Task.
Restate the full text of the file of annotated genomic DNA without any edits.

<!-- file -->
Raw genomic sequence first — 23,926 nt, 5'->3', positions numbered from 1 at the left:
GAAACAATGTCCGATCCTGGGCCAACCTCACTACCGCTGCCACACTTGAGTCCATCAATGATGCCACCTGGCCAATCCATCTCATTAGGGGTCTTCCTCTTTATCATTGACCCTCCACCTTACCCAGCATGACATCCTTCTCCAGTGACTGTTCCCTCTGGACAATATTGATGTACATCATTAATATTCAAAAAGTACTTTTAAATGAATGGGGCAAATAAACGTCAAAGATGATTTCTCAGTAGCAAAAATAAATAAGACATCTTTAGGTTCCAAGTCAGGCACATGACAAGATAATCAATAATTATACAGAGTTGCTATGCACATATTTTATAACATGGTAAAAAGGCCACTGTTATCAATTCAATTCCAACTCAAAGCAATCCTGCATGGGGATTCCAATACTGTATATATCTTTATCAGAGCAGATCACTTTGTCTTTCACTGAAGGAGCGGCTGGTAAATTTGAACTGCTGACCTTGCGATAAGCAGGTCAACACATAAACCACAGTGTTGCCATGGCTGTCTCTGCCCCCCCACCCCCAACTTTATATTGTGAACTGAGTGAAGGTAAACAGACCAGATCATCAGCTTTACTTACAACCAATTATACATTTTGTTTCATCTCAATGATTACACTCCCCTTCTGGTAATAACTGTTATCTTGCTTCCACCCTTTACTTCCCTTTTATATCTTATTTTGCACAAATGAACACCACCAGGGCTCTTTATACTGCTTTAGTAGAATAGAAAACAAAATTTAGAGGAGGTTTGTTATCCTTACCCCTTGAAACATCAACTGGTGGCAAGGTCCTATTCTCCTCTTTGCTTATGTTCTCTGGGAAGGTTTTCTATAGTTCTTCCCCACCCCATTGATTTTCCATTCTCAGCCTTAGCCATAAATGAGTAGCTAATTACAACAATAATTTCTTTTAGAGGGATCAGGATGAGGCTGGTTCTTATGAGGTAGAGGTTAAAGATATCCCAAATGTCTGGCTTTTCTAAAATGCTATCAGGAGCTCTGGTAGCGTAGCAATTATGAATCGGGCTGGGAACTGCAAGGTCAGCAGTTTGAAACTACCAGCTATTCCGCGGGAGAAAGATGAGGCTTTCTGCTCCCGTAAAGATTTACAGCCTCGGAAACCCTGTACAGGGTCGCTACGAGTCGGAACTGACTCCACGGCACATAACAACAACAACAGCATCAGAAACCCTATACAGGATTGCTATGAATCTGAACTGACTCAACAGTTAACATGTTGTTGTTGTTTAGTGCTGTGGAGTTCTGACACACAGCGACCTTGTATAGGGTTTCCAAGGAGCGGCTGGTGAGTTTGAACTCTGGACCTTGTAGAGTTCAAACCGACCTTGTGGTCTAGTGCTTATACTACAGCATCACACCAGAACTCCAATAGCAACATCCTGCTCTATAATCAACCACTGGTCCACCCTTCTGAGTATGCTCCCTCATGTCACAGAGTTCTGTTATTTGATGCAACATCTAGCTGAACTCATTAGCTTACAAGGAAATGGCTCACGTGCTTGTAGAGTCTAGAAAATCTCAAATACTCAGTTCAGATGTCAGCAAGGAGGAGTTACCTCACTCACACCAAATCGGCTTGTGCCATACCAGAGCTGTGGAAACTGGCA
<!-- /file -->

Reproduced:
Raw genomic sequence first — 23,926 nt, 5'->3', positions numbered from 1 at the left:
GAAACAATGTCCGATCCTGGGCCAACCTCACTACCGCTGCCACACTTGAGTCCATCAATGATGCCACCTGGCCAATCCATCTCATTAGGGGTCTTCCTCTTTATCATTGACCCTCCACCTTACCCAGCATGACATCCTTCTCCAGTGACTGTTCCCTCTGGACAATATTGATGTACATCATTAATATTCAAAAAGTACTTTTAAATGAATGGGGCAAATAAACGTCAAAGATGATTTCTCAGTAGCAAAAATAAATAAGACATCTTTAGGTTCCAAGTCAGGCACATGACAAGATAATCAATAATTATACAGAGTTGCTATGCACATATTTTATAACATGGTAAAAAGGCCACTGTTATCAATTCAATTCCAACTCAAAGCAATCCTGCATGGGGATTCCAATACTGTATATATCTTTATCAGAGCAGATCACTTTGTCTTTCACTGAAGGAGCGGCTGGTAAATTTGAACTGCTGACCTTGCGATAAGCAGGTCAACACATAAACCACAGTGTTGCCATGGCTGTCTCTGCCCCCCCACCCCCAACTTTATATTGTGAACTGAGTGAAGGTAAACAGACCAGATCATCAGCTTTACTTACAACCAATTATACATTTTGTTTCATCTCAATGATTACACTCCCCTTCTGGTAATAACTGTTATCTTGCTTCCACCCTTTACTTCCCTTTTATATCTTATTTTGCACAAATGAACACCACCAGGGCTCTTTATACTGCTTTAGTAGAATAGAAAACAAAATTTAGAGGAGGTTTGTTATCCTTACCCCTTGAAACATCAACTGGTGGCAAGGTCCTATTCTCCTCTTTGCTTATGTTCTCTGGGAAGGTTTTCTATAGTTCTTCCCCACCCCATTGATTTTCCATTCTCAGCCTTAGCCATAAATGAGTAGCTAATTACAACAATAATTTCTTTTAGAGGGATCAGGATGAGGCTGGTTCTTATGAGGTAGAGGTTAAAGATATCCCAAATGTCTGGCTTTTCTAAAATGCTATCAGGAGCTCTGGTAGCGTAGCAATTATGAATCGGGCTGGGAACTGCAAGGTCAGCAGTTTGAAACTACCAGCTATTCCGCGGGAGAAAGATGAGGCTTTCTGCTCCCGTAAAGATTTACAGCCTCGGAAACCCTGTACAGGGTCGCTACGAGTCGGAACTGACTCCACGGCACATAACAACAACAACAGCATCAGAAACCCTATACAGGATTGCTATGAATCTGAACTGACTCAACAGTTAACATGTTGTTGTTGTTTAGTGCTGTGGAGTTCTGACACACAGCGACCTTGTATAGGGTTTCCAAGGAGCGGCTGGTGAGTTTGAACTCTGGACCTTGTAGAGTTCAAACCGACCTTGTGGTCTAGTGCTTATACTACAGCATCACACCAGAACTCCAATAGCAACATCCTGCTCTATAATCAACCACTGGTCCACCCTTCTGAGTATGCTCCCTCATGTCACAGAGTTCTGTTATTTGATGCAACATCTAGCTGAACTCATTAGCTTACAAGGAAATGGCTCACGTGCTTGTAGAGTCTAGAAAATCTCAAATACTCAGTTCAGATGTCAGCAAGGAGGAGTTACCTCACTCACACCAAATCGGCTTGTGCCATACCAGAGCTGTGGAAACTGGCA